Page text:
posted by Homo neanderthalensis at 11:20 PM on June 3, 2018 [4 favorites]

A friend of mine had connections with the flight attendants on international Qantas flights, tried to get upgrades for me a couple of times. Didn't work as all the flights were full, but I did get a bottle of bubbly to take away a couple of times.

I also got sat next to someone on an Australia-Europe flight who had got to Australia, found out that her sister had died, and had then immediately gotten on a flight to go home. The flight attendants knew, and whisked her away to somewhere more spacious so she could sleep as soon as the seatbelt sign was off.
posted by kjs4 at 11:42 PM on June 3, 2018 [1 favorite]

About a year ago my husband and I flew international with our baby, and the flight attendant we had gave us extra refills of wine (wine is free with dinner on that flight, but she came and asked us if we wanted another glass an additional 2 or 3 times) and she also gave us each a bag of the first class toiletries. The flight was about half full and she said they just had extras. I think she liked us and thought our baby was cute, or maybe felt sorry for us since flying with a baby is stressful.

Anyway, I'm literally wearing the socks from the amenities bag right now. They aren't super high quality or anything but I like them because they have treads on the bottom like slipper socks. I use the eyemask too!

I also once sat next to a young lady whose dad was a pilot for that airline and she definitely got better service (this was also international). She chatted to the flight attendants beforehand about people they knew in common and then they offered her the first choice of food, extra drinks, came to check on her throughout the flight a little more. As a fellow passenger I did not at all resent this nepotism, by the way. If your job's got any perks, use them when you can I say!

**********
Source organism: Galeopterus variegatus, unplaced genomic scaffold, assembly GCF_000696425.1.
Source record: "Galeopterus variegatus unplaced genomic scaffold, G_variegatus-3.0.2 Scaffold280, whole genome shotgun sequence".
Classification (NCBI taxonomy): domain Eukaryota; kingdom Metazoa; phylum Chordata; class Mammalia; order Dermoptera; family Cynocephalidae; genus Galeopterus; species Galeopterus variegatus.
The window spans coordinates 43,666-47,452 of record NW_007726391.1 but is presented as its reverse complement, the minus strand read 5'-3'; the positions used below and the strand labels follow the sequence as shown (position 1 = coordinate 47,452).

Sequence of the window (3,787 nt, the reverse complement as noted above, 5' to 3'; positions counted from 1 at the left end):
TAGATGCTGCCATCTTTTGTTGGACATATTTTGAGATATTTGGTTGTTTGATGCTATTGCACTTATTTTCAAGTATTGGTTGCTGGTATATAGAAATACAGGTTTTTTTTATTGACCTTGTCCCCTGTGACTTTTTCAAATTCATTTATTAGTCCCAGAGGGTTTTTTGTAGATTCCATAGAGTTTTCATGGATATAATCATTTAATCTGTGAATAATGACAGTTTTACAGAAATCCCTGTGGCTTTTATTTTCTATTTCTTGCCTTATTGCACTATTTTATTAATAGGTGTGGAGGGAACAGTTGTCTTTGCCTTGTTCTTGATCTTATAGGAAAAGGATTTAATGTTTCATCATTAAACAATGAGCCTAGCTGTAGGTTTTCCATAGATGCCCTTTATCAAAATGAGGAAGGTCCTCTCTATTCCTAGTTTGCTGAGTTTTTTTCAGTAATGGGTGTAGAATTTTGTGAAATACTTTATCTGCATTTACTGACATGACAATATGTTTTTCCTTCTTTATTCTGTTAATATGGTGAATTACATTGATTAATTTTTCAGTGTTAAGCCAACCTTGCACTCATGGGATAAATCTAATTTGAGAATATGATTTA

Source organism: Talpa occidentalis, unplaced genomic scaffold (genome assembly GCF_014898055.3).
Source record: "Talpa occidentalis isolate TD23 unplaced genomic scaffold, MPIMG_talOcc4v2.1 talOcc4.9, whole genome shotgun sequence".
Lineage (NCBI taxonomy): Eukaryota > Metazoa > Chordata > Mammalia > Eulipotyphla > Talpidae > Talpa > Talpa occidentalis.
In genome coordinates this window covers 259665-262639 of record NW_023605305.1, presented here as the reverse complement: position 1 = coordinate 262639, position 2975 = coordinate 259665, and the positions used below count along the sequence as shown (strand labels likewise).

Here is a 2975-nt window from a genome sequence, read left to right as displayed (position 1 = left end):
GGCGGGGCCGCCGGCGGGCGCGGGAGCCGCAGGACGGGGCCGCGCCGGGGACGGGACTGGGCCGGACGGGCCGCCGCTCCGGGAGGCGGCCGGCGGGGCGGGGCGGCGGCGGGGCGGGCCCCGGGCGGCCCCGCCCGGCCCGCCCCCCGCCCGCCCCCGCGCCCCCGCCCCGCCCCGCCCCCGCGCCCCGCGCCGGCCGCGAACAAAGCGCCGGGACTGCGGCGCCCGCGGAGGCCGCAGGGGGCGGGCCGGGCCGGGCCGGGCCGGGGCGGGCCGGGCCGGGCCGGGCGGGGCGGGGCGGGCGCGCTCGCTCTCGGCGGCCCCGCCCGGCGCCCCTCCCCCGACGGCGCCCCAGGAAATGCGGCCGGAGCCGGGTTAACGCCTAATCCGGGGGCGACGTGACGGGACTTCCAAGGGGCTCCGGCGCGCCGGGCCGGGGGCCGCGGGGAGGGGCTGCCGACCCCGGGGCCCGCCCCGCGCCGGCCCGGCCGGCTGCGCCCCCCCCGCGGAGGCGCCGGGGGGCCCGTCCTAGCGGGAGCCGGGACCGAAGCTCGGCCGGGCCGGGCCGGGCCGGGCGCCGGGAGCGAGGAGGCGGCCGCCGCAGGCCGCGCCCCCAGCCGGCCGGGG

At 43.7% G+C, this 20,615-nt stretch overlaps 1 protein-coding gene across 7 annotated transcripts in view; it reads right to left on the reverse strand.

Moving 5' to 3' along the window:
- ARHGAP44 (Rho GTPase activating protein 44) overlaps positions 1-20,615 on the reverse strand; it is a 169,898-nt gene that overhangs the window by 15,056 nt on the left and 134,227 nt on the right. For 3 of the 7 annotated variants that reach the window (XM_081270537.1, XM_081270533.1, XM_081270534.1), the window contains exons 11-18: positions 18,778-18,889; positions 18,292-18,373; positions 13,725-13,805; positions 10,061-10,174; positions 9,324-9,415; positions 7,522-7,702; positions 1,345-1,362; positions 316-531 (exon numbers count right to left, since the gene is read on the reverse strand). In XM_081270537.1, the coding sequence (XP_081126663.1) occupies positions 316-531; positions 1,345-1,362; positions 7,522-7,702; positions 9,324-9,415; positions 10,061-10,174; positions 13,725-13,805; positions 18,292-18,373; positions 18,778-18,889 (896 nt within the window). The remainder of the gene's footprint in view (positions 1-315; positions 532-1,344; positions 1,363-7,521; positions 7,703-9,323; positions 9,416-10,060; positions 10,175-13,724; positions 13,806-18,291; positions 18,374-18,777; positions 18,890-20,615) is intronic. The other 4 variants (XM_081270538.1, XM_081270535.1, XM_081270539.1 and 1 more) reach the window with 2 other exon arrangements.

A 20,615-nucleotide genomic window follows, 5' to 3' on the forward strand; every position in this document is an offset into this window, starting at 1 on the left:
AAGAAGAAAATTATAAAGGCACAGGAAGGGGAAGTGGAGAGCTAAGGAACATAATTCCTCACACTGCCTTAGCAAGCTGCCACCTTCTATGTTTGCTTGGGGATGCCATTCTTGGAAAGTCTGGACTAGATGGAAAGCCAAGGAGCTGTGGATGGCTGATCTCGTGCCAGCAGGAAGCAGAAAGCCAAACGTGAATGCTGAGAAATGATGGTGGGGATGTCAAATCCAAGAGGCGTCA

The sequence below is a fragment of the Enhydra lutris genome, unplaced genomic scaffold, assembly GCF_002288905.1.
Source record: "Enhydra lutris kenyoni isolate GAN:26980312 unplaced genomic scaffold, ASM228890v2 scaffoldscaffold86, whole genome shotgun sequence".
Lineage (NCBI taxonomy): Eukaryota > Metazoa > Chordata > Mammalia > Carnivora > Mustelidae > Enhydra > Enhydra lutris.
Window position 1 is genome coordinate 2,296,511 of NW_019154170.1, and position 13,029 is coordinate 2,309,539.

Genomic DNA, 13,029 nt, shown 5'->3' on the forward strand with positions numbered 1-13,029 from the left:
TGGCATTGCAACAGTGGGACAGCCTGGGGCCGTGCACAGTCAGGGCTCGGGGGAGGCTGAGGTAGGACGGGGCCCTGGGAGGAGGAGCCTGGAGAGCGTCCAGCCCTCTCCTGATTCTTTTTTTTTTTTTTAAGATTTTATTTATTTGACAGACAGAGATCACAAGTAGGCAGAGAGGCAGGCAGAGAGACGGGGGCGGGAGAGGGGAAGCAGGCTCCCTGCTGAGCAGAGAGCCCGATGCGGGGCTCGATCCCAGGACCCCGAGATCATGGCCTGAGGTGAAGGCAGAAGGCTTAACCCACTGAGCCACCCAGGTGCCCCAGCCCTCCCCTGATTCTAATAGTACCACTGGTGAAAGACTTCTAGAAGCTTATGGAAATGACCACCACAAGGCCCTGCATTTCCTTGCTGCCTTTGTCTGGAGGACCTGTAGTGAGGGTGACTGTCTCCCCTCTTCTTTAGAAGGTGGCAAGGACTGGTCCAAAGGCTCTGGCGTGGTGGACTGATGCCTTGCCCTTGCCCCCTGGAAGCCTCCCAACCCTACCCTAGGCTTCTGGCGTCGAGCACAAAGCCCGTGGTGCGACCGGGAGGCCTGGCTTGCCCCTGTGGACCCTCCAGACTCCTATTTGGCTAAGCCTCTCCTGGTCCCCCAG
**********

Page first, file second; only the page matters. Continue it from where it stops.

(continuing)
posted by cpatterson at 4:11 AM on June 4, 2018 [1 favorite]

I would say it would depend on the airline

I used to fly all the time, usually on the same trans Atlantic route. So much so that I got to know many of the flight attendants and other crew. My employer was a cheep SOB and he'd only spring for economy tickets (and being 6'4 that was agony!). Several times the attendants brought me up to business or first class. They gave me meals, cookies, blankets (clean ones) and a variety of others perks. Why? I always said Thank You, gave them gift cards or other little trinkets. Being nice to a flight crew can pay dividends down the road.

And just saying Thank You to a flight attendant just might make their day. I wouldn't do their job for all the tea in India.
posted by james33 at 6:35 AM on June 4, 2018 [1 favorite]

Flying with a cute baby (who was generally calm/quiet), FAs showered us with cookies and snacks.

Actually even flying solo, I’ve never gotten a ‘no’ when asking for two snack servings, and ‘two’ sometimes turns into ‘a handful’.
posted by SaltySalticid at 7:47 AM on June 4, 2018

It would be interesting to know the approximate year for some of these anecdotes -- a full bottle of wine?? I wonder if that was 15+ years ago...

Anyway, within the past 6 months I flew with my baby and the flight attendant gave us a kids' snack pack -- one of those boxes with teddy grahams, a fruit pouch, box of milk, and so on. It probably normally runs about $6. This was United. That's the best I've gotten in 32 years of flying!
posted by Bebo at 9:28 AM on June 4, 2018 [1 favorite]

The Christmas before last I took my 5 kids on a 2,000 mile trip with a layover each way. When the flight attendants found out A) I was the only adult in the group and B) my kids were well-behaved, they gave me free drinks. On all four flights.

I thought it was a nice gesture and since it happened every time, I assume they have a bit of leeway with the alcohol.
posted by tacodave at 2:56 PM on June 4, 2018

This isn’t a story about the flight attendant but the check in lady. Many years ago, when I was moving from the UK back to Australia, I packed up everything I owned and tried to take it on the plane in various suitcases, backpacks etc. I was laden like a packhorse and attempting to disguise the weight. It didn’t work. The check in lady made me take it all off and weighed everything. It came to 60kg. The limit was 25 kilos, and you had to pay extra per kilo, like a huge amount, $10per extra kilo or something insane. I looked at the extra luggage - all my possessions that I would literally have to just throw in the airport bin because I couldn’t afford to ship it and I wanted to cry.

The check in lady flipped open my passport and examined it. “Oh, Ms Jubey! Happy birthday. We’ll waive that extra weight. Our gift to you.” Wow, you have never seen a happier person than me in that moment.
posted by Jubey at 3:56 AM on June 5, 2018 [2 favorites]